We know there was so much more to Michael's big win at the Games than good fortune but let's face it, a little bit of luck never hurt anyone. Although I bet the airport's metal detector goes bananas when he leaves!
Paul Phedon works for Birmingham-based S&X Media and is representing Speedo at the Beijing Olympic Games.
The CCTV Building
Since the swimming started 6 days ago I've been heading to the National Aquatic Centre, aka the Water Cube, to go to work.
In the hustle and bustle of an Olympic working day in Beijing I try to afford myself a moment to take it all in.
But it's hard - I'm going to work in one of the most awe inspiring and innovative buildings in the world!
Its day 10 for S&X in Beijing and day 4 of the swimming! We're having a fantastic time but there just aren't enough hours in the day. We leave our apartments at 7am to get to the Water Cube in time for the warm-ups and don't get back 'til after the evening heats finish at 10 o clock at night!
As you'll know by now, Michael Phelps is well on his way to achieving 8 gold medals after having just taken his fifth in the 800 metre freestyle relay this morning. He actually won two medals in under an hour before it was time for elevenses. I think I was still on my second cup of coffee whilst he was winning his second gold medal!
Talking of medals, since we got here we have been fielding calls about how swimmers wearing the Speedo LZR Racer have broken 48 world records since its launch in February. I know it's a bit of a shameless plug but since the games started 4 days ago, that number has shot up to 62! Fourteen records in four days? That's good going!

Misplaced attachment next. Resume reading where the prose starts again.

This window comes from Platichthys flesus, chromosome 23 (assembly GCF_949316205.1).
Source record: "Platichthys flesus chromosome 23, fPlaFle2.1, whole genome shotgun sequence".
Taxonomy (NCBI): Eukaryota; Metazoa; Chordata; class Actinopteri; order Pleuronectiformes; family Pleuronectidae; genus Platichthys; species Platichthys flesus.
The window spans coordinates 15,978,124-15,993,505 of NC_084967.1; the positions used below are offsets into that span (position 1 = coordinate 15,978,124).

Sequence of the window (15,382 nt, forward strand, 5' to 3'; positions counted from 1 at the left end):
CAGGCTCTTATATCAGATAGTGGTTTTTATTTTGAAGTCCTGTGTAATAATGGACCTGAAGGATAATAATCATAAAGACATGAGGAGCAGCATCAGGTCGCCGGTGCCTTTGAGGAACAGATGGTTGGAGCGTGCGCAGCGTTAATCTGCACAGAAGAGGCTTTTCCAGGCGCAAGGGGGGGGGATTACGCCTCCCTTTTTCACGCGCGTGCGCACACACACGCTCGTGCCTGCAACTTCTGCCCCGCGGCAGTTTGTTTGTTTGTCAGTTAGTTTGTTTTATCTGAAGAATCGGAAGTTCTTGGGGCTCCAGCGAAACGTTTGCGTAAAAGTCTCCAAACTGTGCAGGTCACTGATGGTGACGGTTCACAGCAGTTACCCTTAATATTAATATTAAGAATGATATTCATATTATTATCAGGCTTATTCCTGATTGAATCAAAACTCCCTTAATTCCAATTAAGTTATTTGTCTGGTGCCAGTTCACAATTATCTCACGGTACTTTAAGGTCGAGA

We recently worked the Speedo 'Meet the Parents' event where we gave the media exclusive access to elite swimmers' families. Access Hollywood's Billy Bush, George Bush's cousin, came along, who I'd met previously at the USA swimmers' press conference - he almost sent me flying in the scrum to get to Michael! He absolutely loved meeting Debbie Phelps, Michael's mum because she's so friendly and chatty, she's a dream interviewee for the press because the pride she has for Michael and the enthusiasm she has for swimming as a sport is so obvious. The press scrum for her was almost as mad as the scrum for Michael.
American swimmer and US Playboy model Amanda Beard's parents put in an appearance and Natalie Coughlin, also American, had her parents come along as well. Australian Grant Hackett's parents are really nice too; they are all so enthusiastic about their children's achievements. They mostly watch the events from the Speedo Sports Club on the huge plasma screens so that they don't get hassled by the media but sometimes they come and sit with us in the Water Cube. We sat with Australian swimmer Bronte Barratt's parents the other day when she came fourth in the 200m freestyle semi-final and we really felt for them, but she still clocked a qualifying time for the final!